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Pacifism for Animals

Seeking refuge from the cruelties of the world, I turned to my most recent copy of the Swarthmore College Bulletin [July 2008] only to read about the decision to kill the Crum deer using sharpshooters and then salve the College’s collective Quaker conscience by giving the meat to the poor, adding exposure to wasting disease to their other troubles. How NRA.

As long as Professor [José-Luis] Machado’s class is worried about the impact of the deer upon their outdoor use of the Crum, he and others might consider the impact upon conscience, and the worthy challenge of coexistence, instead of taking the easy way out. There are nonlethal means—sterilization and relocation are only two of many that were rejected (without explanation in the article) in favor of killing. Sterilization and relocation are only two such means. Population control by killing is revolting and contrary to all that we stand for as a people.

Killing is always unconscionable when humane options exist; rationalization of the same is even worse. It is also completely incompatible with Quaker values. Does not the pacifist approach extend to animals at Swarthmore? Is convenience the current excuse for rejection of these values? How can solving this problem humanely be too great an intellectual challenge for Swarthmore? Do we circle back to arrogance—as a species, just toss a hand grenade into the values of compassion and coexistence?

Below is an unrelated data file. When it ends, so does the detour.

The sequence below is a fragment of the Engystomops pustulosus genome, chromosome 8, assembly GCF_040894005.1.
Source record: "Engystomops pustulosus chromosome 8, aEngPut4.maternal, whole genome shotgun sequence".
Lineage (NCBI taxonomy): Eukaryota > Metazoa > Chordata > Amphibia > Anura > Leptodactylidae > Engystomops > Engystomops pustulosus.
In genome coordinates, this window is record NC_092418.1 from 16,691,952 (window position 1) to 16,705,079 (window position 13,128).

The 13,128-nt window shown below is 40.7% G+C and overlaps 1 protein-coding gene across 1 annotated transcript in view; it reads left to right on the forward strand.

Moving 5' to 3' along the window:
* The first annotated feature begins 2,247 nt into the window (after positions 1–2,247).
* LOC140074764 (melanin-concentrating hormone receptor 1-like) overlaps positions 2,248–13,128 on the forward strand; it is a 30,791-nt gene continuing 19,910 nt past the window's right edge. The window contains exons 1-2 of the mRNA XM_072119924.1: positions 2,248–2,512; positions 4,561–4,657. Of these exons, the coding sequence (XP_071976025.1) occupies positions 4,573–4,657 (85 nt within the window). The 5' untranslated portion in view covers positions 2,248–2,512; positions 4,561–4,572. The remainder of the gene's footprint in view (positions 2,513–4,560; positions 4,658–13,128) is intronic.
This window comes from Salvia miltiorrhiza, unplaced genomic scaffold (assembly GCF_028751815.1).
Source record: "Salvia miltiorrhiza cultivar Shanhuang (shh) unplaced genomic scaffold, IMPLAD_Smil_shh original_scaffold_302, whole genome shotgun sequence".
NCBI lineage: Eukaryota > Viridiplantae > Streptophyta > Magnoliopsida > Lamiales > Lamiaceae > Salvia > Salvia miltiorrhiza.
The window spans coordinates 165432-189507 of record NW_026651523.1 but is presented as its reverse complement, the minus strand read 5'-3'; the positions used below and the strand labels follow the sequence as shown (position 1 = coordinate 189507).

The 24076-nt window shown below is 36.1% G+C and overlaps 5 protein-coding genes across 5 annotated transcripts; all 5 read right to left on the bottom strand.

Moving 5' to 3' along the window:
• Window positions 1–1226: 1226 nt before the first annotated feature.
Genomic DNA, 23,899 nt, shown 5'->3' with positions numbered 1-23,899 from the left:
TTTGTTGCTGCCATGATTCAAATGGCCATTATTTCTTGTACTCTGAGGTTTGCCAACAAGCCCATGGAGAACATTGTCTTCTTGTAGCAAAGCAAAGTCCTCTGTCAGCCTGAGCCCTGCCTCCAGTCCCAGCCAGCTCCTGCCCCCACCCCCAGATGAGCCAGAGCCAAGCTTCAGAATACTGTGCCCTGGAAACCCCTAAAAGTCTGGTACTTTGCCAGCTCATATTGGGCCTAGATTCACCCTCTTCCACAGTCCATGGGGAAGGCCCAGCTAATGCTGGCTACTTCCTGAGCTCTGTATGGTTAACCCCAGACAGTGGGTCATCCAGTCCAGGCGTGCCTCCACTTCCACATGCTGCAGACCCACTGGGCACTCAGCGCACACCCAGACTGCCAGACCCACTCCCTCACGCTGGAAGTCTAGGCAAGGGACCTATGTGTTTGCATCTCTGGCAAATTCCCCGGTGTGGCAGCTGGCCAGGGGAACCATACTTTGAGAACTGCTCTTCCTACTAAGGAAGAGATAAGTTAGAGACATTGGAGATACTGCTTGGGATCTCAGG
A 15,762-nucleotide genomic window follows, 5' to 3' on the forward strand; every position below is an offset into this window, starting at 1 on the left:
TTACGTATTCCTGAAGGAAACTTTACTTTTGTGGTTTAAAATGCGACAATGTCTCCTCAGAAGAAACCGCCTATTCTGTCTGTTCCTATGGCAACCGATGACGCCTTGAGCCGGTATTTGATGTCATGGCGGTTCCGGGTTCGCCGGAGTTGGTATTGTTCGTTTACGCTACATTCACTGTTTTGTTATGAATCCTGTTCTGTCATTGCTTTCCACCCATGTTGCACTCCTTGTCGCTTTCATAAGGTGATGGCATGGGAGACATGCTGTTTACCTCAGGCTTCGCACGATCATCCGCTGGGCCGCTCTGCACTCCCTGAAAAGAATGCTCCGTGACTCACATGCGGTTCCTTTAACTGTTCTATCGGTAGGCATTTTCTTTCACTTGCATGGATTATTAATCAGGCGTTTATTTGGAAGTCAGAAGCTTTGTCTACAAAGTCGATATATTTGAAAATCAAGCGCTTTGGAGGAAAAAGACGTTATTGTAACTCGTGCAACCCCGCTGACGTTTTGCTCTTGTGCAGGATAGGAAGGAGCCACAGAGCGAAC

In Professor Machado’s self-serving characterization of campus reaction as “99 percent positive and supportive of the initiative because of the recognition of its potential impact in regenerating the woods,” minority views and consensus are simply dismissed—trumped by the alleged majority, the survival of the biggest guns. No further discussion needed. How many times in history has the minority view been vindicated?

The superior approach—one compatible with Quaker values—is: Never, never be afraid to do what is right, especially if the well-being of a person or animal is at stake. Society’s punishments are small compared to the wounds we inflict on our soul when we look the other way.

As a lifelong advocate for animal and human rights, I surely won’t be reading the Swarthmore College Bulletin for moral or intellectual guidance and thought anymore—ever—if the College carries through with this action.

Gail O’Connell-Babcock ’65
Sherwood , Ore.

Editor’s Note: Readers may refer to the Crum Woods Stewardship Committee’s Web site for complete reports on the state of the woods and an enumeration of the options considered for remediation:

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